Go for where the gold is - infertility, IVF and Sutton's law
Sutton's law is named for the bank robber Willy Sutton . When asked why he robbed banks rather than offices, given the fact that banks were much better guarded and harder to rob, he replied "Because that is where the money is". In medicine, this is the name given to the principle of going straight to the most likely diagnosis. In simple terms, this could be paraphrased as " Go for where the gold is " - and for infertile patients, this often means - "Choose the treatment option which maximizes your chances of conceiving quickly."
Traditional treatment for infertility used a logical step wise approach. First, make a diagnosis - find out what the problem is. Then, try to fix it, using a progressively escalating approach. Try medications first. If this fails, try surgery. If this fails, then do IUI. If this does not work, then try HMG superovulation plus IUI; and if this fails, and the patient is still not fed up, go in for IVF.
While this is logical, and looks great on paper, the fact remains that it often does not work out well in real life. This approach is time consuming, and patients get fed up and drop out of treatment rather than move on to the next step. This can be a real tragedy, because these are often patients who could have got pregnant with IVF. This approach might be reasonable for some couples, but you cannot use a "one size fits all" approach.
The fact is that there is a price you pay for everything , and the price you pay for this sort of methodical logical approach is an opportunity cost.
I recently saw a very successful and very busy couple who was responsible for a dramatic change in my way of thinking. The wife was 29 years old and said, " I want a baby quickly. Money is no object and I want you to do IVF for me. I want to have my first baby by the time I am 30, and don't want to waste time. What can you do to help me achieve my goal ? I know I may get pregnant in my own bedroom, but I prefer IVF as I don't want to waste time."
This was a very unusual request, and I was surprised, but in retrospect this approach makes sense. She argued, " We all want more control over our life, including our reproductive decisions. Why should we have to depend upon Nature's vagaries when we don't need to ? After all, Nature is not very efficient at producing babies, and if we can give Nature a helping hand , then why not do so ?"
"There is no risk in performing IVF - either to me or to the baby. It is safe and effective treatment, and has no downside, other than the financial risk . I am willing to spend the money in order to buy time. For me, this is the perfect time in my life to have a baby - this is my window of opportunity ! With my busy schedule and carefully planned out life, the opportunity cost of NOT doing IVF will be considerable !"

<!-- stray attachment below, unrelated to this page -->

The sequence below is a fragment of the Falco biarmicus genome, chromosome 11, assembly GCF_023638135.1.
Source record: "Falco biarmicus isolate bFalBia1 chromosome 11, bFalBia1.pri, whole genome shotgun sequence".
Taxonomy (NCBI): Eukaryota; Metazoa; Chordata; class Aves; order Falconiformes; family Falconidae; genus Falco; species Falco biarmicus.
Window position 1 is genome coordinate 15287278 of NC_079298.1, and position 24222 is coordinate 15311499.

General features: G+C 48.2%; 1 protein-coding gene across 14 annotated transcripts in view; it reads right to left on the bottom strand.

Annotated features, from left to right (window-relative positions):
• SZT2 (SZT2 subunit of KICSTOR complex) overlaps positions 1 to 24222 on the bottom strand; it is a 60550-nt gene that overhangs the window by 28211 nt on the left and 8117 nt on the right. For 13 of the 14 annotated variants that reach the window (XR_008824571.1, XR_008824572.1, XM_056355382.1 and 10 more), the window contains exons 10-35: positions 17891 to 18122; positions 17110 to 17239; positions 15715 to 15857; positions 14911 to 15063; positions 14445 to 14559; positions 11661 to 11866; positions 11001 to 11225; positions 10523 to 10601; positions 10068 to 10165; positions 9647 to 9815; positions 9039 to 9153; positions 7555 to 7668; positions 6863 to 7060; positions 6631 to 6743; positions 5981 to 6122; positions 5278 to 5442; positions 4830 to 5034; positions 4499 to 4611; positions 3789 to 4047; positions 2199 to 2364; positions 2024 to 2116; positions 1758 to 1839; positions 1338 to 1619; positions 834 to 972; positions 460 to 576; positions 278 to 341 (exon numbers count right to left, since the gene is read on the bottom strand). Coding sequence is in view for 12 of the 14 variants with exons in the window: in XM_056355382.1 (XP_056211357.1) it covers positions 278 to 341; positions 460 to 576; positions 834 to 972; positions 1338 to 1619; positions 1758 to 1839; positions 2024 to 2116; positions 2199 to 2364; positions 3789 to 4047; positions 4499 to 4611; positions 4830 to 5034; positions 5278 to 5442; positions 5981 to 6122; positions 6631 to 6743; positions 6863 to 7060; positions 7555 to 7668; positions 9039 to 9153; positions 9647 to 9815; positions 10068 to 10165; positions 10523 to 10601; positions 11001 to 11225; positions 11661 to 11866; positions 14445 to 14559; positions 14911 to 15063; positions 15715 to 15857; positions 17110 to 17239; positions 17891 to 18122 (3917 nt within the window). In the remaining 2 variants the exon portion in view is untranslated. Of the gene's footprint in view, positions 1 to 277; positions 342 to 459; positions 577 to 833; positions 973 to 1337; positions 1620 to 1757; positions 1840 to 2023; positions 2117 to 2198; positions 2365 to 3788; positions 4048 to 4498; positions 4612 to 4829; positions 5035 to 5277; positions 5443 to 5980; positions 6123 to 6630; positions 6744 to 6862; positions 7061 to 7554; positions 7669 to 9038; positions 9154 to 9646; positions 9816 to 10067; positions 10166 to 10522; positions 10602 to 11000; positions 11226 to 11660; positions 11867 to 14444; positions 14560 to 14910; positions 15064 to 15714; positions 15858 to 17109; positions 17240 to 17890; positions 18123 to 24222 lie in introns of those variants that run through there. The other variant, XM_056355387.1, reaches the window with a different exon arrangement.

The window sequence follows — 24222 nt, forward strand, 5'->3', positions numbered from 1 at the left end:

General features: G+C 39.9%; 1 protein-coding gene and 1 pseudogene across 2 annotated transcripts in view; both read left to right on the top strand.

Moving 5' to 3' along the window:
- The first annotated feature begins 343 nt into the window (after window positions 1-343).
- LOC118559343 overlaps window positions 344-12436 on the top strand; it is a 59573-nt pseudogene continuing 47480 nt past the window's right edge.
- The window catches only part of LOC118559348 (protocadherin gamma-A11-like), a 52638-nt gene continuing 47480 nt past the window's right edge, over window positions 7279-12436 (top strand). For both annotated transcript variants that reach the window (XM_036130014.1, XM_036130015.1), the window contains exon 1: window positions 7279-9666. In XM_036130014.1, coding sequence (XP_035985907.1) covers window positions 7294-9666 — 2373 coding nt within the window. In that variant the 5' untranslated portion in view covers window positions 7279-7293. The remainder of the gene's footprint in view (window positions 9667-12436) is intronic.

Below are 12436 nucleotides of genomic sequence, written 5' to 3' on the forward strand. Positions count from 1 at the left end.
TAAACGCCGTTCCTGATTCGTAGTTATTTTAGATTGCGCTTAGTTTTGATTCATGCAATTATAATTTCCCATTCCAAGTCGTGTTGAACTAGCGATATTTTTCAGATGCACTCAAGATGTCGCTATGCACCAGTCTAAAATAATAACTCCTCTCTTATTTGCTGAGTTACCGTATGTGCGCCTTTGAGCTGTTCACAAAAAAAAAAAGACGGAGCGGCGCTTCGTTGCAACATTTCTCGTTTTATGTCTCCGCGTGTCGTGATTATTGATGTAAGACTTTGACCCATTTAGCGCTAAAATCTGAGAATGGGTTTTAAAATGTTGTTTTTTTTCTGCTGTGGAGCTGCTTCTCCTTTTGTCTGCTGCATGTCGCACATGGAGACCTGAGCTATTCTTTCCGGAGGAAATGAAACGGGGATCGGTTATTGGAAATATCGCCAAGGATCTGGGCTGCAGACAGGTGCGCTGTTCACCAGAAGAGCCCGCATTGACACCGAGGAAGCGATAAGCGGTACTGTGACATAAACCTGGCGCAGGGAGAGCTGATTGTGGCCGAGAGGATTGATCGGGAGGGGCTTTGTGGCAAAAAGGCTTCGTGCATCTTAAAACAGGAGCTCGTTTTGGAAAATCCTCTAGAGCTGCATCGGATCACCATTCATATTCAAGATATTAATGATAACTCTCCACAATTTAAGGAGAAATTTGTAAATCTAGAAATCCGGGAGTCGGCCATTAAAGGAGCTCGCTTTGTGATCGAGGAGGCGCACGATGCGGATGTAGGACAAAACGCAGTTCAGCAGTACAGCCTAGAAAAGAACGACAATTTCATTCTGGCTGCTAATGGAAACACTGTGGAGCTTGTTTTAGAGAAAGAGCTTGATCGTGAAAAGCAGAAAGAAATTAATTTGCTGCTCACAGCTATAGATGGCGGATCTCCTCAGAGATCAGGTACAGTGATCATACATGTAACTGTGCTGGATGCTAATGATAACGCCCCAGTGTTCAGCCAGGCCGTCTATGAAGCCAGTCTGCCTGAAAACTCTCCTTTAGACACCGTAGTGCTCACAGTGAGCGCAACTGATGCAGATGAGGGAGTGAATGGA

Traditionally, we have used IVF for treating infertile couples. However, it would be equally valid to use IVF to help couples to achieve their personal reproductive goals, as long as they make a well-informed decision, and are aware of the pros and cons. An analogy would be cosmetic surgery, where surgical techniques are used to help patients to enhance their self-esteem. Why should I refuse her ?
Actually, if I had a choice, the only treatment I would offer would be IVF - after all , I want all my patients to get pregnant as soon as possible. If they can do so with IVF, then why not use this as Plan A rather than as a fallback option when all else fails ? It's well known that pregnancy rates with IVF are much better for younger women than for older women, so it's much more cost effective to do it when you are younger. It is true that doing IVF means spending considerable money. On the other hand, not getting pregnant has a considerable cost attached to it too - the drainage of emotional energy and the time spent waiting and hoping. IVF may be more cost effective and time effective for many patients.
Equally importantly, IVF gives infertile couples peace of mind that they tried their best - that they gave infertility treatment their best shot. This peace of mind can be priceless !
In the past, IVF was considered to be the treatment of "last resort" - and was reserved for patients who had failed all other treatment methods. Today, it is often the treatment of first choice, because it maximises the couple's chance of conceiving quickly, no matter what their medical problem.
I feel the best option would be to allow couples to choose for themselves. I can assure that I will never let them make a wrong choice, but when there are options, the responsibility for deciding depends upon then - they cannot abdicate it to anyone else.
Everything in life comes back , but time does not - and kicking yourself afterwards does not help !
" For of all sad words of tongue or pen, The saddest are these: "It might have been!""
Why not do IVF when you are young and can enjoy your kids, rather than regret not doing it when you are old ?